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Future Forward: One Water: A Connected, Global System Requires Site-Specific Engineering

Todd Danielson on April 8, 2024 - in Articles, Profile

This interview was recorded by Todd Danielson, the editorial director of Informed Infrastructure. You can watch a video of the full interview above or by visiting bit.ly/3Pf40vR.

Stacy Hutchinson, PhD, is the associate dean of research and graduate programs in the Carl R. Ice College of Engineering at Kansas State as well as chair of the standing council of the Engineering Research Visioning Alliance (ERVA).

Stacy Hutchinson’s passion is water, and she’s been working in the field of water for her entire career. With such an extensive knowledge of the subject, she’s frustrated by the siloed nature of water systems and engineering. She notes that in consulting, the specializations typically are divided into drinking water, wastewater treatment and stormwater management with little to no interface into the natural system. She strives for a system of “one water” in which all its uses are related and should be considered a single system.

“We need to accelerate our ability to create a system that integrates the human water system needs, industrial and energy water system needs and the natural water system needs,” she explains. “How do we create a framework that brings all that together?”

Better Vision

Hutchinson hopes one way to spur such unification is a recent “visioning event” of the Engineering Research Visioning Alliance (ERVA), which she chairs. The standing council consists of 37 members from industry, academia and government who represent a wide range of engineering areas that work together: the “brain trust” of ERVA.

“We work together to develop the visioning themes that ERVA then works on in creating these reports and assessing where research is needed to push engineering forward to safeguard society and our economic prosperity and health,” notes Hutchinson.

The recent ERVA report (available for download at bit.ly/48Pk2Ua) is titled “Engineered Systems for Water Security,” and its goal was to bring together academicians that work in different aspects of water with industries in this arena as well as relevant government officials needed to make change and improve water systems.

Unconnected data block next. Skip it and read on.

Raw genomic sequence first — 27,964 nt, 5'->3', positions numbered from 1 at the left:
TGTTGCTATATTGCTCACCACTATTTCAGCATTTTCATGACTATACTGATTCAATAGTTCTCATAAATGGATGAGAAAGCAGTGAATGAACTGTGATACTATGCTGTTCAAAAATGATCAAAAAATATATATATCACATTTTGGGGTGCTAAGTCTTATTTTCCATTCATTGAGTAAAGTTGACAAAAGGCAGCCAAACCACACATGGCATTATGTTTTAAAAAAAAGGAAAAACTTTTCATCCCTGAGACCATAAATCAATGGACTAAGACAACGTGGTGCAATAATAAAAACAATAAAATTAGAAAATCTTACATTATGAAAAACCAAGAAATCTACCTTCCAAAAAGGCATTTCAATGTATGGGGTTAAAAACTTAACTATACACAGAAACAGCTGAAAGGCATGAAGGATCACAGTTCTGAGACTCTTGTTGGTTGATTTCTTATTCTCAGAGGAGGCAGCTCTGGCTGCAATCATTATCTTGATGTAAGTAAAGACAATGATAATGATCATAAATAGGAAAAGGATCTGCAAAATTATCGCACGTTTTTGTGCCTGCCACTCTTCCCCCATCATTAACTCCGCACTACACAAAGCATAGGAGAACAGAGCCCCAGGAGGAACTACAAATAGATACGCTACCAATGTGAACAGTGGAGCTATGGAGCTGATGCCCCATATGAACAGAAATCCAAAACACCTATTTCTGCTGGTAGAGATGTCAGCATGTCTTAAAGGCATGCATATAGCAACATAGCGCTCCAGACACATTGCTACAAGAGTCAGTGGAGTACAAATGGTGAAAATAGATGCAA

The report outlined five priorities for the engineering community to address the water crisis:

1. Increase affordability, reliability and scalability of future components.

2. Create affordable, reliable and scalable technologies.

3. Build new, resilient and adaptable infrastructure. 

4. Improve data gathering and analysis, and leverage predictive modeling and data-informed operations.

5. Develop, test and implement a water-management framework.

Like many areas of engineering, a constant focus of the discussion was on the technologies in best position to enact these results.

“We talked about technologies such as desalinization,” adds Hutchinson. “We also talked a lot about technologies that could create the ‘bio-circular’ economy: filtration systems and water-treatment systems that allow us to take water from ‘toilet to tap.’ How do we get that process, so we’re losing less water in that system?”

Additional technology pieces include data collection and analysis within the integration of artificial intelligence. “As we build these new systems, hopefully with components that fit readily into our current systems, we can start to collect more information that allows us to manage those systems better,” says Hutchinson.

As an example, she notes that aging water systems lose a lot of water after treatment and through transmission. Acoustic sensors and data collection systems can improve upon the water-delivery system and know where there are issues within the system so they can be fixed faster and with less expense.

Advice for Engineers

“The biggest advice is being cognizant that we really only have one water source that loops through all of the systems,” explains Hutchinson. “As we’re designing wastewater-treatment systems, start to think of that as a ‘resource-recovery system’ where the resources we’re recovering include clean water as well as nutrient sources that can be used back into our food-production systems.”

Engineers can help create a linked and circular water system that benefits humans as well as the natural ecosystems and environments. She also notes that although water is a global and connected problem, it’s also very site-specific. Water problems in riverine systems are very different than those in desert or coastal areas.

“Engineers need to understand the water system and the connectivity of those various components and then put that into context of where you are,” she notes. “What I have in Kansas is not what’s going on in Southern California nor what’s going on in Florida, yet we are still working in all those regions, particularly when we’re working in engineering consulting firms.

“The basics stay the same, but the value system changes a little bit as you go to different regions,” she concludes.


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About Todd Danielson

Todd Danielson has been in trade technology media for more than 20 years, now the editorial director for V1 Media and all of its publications: Informed Infrastructure, Earth Imaging Journal, Sensors & Systems, Asian Surveying & Mapping, and the video news portal GeoSpatial Stream.

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